There is a lot of history when you walk through their doors. For me it’s like walking into an old-style sailing club where your go for advice on the race course or find out which materials work best for the tasks at hand. The personal service and attention along with being greeted by your first name, along with a “well done” from the local weekend race results give me that at-home feeling when calling. 

• • •

Breaking News! For years I have been searching for ways to properly dispose of all my expired marine flares. Harbormaster Paul Blank was notified of a press release from the California Boating and Waterways. On Saturday, Aug. 27 from 7 a.m.-1 p.m., head to Dana Point Harbor, 34555 Casitas Place, Dana Point. Bring your unwanted or expired marine flares and smoke signals. Accepted: Hand-held flares aerial flares smoke signals. Not accepted: Electronic flares, military flares, or any other hazardous waste such as paint, oil, e-waste, or batteries. Participants will receive free boater kit and flare discount coupons, courtesy of the California State Parks and California Coastal Commission.

Sea ya.

~~~~~~~~

Len Bose is a yachting enthusiast, yacht broker and harbor columnist for Stu News Newport.


Morning glory

Morning glory

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Photo by Tina Treglia (Instagram @ttregs)

Summer sunrise at The Wedge


As travel continues to present challenges, a staycation may be just what the doctor ordered

By GARY SHERWIN

While it not exactly the Summer of Love, things are looking pretty good right now in the Newport Beach tourism world. 

The Los Angeles Rams have arrived for their third year of preseason training at VEA Newport Beach, filling up half of the new hotel and bringing a large contingent of national media which you would expect for a team that just won the Super Bowl.

Average daily rates at our hotels are averaging a very healthy $416.93 a night as of last week and occupancy is at 70.5% which is pretty good considering the new Pendry, formerly the Fashion Island Hotel, is not yet open. And this occupancy figure doesn’t include short term rentals which have become even more popular during the pandemic and have dramatically increased their nightly rates as well.

It’s also worth noting that those healthy average daily rates are among the highest in the nation and those more expensive hotel rooms also generate more transient occupancy tax for the city.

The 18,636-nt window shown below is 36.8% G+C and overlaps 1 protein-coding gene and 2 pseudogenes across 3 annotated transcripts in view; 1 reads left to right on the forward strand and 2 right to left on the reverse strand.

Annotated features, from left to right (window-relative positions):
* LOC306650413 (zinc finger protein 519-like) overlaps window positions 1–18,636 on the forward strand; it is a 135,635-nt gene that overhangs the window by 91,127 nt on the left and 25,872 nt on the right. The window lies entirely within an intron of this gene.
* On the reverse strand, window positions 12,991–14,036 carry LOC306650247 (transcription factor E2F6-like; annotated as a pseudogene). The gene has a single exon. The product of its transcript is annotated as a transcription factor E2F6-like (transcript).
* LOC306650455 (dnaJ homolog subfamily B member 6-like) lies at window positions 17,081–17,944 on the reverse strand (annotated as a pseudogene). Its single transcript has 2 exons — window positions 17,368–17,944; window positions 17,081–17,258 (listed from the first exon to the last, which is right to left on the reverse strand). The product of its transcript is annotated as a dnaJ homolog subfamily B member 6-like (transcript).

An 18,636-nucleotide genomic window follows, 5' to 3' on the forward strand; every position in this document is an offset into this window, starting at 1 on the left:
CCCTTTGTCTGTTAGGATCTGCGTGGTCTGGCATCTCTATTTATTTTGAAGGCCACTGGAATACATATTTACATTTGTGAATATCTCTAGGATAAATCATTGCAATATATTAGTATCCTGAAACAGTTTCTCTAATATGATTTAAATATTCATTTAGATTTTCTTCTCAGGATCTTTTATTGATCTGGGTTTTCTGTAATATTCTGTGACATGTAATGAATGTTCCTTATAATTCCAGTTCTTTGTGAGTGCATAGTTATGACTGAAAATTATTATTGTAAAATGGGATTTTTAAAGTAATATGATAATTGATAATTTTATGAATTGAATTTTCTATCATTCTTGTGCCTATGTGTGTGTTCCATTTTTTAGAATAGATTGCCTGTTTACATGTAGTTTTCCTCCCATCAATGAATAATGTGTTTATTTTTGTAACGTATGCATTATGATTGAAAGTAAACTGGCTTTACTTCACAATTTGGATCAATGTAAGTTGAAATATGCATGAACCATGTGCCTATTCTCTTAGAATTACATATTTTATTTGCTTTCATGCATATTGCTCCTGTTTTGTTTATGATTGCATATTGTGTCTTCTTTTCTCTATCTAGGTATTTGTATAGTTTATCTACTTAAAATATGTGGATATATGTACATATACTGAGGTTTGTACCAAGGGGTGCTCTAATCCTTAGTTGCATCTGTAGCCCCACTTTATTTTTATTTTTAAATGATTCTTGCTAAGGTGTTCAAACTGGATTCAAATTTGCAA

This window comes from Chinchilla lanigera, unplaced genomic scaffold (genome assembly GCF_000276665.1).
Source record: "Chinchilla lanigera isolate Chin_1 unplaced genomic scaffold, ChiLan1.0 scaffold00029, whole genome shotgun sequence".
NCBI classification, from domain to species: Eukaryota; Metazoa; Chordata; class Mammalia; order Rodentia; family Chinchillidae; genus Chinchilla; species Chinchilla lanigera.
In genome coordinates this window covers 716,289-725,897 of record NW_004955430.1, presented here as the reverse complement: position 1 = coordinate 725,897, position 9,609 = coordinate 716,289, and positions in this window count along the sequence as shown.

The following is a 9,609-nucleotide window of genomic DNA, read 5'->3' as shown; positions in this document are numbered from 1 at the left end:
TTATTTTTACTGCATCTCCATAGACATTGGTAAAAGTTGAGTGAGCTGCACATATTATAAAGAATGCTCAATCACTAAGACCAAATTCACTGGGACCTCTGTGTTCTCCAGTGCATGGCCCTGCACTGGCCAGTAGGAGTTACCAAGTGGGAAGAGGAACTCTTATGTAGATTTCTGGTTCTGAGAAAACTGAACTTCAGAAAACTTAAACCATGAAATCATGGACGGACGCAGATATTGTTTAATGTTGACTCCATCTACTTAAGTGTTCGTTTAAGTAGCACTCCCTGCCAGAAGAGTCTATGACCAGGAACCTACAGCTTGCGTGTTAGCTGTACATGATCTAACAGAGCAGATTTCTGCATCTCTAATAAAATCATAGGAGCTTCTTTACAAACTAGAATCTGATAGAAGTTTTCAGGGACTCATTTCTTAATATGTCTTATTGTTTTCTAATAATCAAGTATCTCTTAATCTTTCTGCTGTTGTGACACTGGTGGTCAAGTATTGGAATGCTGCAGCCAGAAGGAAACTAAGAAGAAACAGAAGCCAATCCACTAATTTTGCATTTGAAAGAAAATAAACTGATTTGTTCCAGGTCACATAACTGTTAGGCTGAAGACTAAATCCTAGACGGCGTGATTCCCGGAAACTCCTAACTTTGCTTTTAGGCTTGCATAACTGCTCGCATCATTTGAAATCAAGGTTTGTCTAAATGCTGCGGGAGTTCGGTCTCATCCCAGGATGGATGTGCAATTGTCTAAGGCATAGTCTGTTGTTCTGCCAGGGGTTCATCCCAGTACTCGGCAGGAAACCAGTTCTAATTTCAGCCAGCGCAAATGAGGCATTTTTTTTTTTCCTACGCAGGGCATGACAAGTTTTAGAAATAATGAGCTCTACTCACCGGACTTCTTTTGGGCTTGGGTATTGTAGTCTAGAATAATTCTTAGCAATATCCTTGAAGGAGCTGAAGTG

Gary Sherwin

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Courtesy of Visit Newport Beach

Gary Sherwin

As to the rest of the country, that dream of “revenge travel” to long delayed vacation spots this summer, well, that dream is more of a nightmare.

Last week I was in Toronto for an industry conference and its airport has been an international ground zero for the chaos going on with the industry. When I arrived at 9:30 p.m., the flight attendant made the unusual announcement that unless we had a connecting flight, everyone had to remain on the plane due to “airport passenger capacity issues.” We sat there at our gate for about 20 minutes before they released us.

Once we walked to customs, it was clear that they lacked enough employees to process the passengers even though most people used check in kiosks.

When it was time to come home, I was warned that you needed to be at the airport no less than three hours before departure due to the same problem. In Canada, you go through U.S. Customs and Immigration at your point of departure which meant that there weren’t enough U.S. Federal employees to process in-bound passengers. The line was enormous but luckily, I had Global Entry, which is the international equivalent of TSA Pre-Check, and permits you to use a kiosk and then go on your way. That saved me about 45 minutes.

Many people at my conference of travel industry professionals reported cancelled flights, delays and a lack of customer service to assist you. While I was there, Canada also started random COVID screenings for U.S. passengers which was done off site. That meant you had to arrive even earlier for your flight since you were hustled off to another area for your test before returning to the airport. They also started random screens for arriving passengers as well.

Oddly, these weren’t the quick COVID tests. These test results took 48 hours which meant if you were departing and turned out to be positive, you were likely already back home by the time the results came in. Canadian officials said they were doing this to see how much of the new COVID variant BA.5 was in the country.

But the problems in Canada are not isolated ones. Since June, nearly 26,000 flights, comprising 2.2% of all flights, have been cancelled and 260,000 flights, or 22%, have been delayed according to a flight tracking company.

American Airlines alone, which has a big presence at John Wayne Airport, has cancelled 1,175 flights during the next two months to “build a buffer” into its schedule.